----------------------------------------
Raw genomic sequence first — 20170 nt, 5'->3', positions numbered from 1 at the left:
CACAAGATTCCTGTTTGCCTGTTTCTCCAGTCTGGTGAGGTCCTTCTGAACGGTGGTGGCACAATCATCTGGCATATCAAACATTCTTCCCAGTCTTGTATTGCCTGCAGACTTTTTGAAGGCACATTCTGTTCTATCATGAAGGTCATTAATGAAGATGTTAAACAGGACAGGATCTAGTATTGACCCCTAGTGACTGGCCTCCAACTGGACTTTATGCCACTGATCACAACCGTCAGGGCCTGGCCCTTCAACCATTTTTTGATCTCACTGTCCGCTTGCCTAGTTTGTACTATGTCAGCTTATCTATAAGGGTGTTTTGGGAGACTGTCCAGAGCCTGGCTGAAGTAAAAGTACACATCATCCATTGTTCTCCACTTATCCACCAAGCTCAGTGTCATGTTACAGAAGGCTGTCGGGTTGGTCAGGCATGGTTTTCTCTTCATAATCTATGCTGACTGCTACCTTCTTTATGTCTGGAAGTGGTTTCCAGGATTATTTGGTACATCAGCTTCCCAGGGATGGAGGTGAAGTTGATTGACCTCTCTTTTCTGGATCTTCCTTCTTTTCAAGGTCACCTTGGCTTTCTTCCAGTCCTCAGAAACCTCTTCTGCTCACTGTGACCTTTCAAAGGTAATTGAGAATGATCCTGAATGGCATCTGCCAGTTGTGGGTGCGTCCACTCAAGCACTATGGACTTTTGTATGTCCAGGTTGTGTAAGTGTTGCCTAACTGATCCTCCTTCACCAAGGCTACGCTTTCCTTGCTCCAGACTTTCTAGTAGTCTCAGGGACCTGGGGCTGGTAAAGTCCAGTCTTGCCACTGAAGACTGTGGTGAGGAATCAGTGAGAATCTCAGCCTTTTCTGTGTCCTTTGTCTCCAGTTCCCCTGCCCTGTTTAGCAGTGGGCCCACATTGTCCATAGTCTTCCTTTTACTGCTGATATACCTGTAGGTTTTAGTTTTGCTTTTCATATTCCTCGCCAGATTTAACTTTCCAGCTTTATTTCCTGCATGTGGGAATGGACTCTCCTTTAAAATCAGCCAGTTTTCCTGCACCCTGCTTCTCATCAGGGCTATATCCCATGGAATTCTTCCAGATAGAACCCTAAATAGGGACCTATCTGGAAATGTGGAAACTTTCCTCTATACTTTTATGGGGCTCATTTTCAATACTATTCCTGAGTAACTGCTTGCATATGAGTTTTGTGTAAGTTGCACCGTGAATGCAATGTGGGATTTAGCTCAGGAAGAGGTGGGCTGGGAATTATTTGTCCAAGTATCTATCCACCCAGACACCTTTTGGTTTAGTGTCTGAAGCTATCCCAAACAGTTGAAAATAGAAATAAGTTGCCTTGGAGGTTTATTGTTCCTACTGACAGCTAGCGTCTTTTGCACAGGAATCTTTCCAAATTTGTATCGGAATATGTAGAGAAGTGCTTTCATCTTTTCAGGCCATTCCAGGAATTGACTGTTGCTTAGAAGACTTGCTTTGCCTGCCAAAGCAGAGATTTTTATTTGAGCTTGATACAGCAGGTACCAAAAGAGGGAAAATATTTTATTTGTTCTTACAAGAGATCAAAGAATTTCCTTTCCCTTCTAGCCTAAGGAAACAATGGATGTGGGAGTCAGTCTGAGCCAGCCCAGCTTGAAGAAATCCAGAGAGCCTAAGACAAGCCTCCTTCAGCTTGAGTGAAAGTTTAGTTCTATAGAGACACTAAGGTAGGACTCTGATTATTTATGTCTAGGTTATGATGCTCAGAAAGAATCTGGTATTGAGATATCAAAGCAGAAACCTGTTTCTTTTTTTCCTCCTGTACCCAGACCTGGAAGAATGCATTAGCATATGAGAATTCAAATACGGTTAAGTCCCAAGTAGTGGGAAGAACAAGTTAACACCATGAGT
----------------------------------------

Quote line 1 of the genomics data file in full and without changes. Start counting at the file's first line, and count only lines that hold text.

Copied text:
Raw genomic sequence first — 20170 nt, 5'->3', positions numbered from 1 at the left: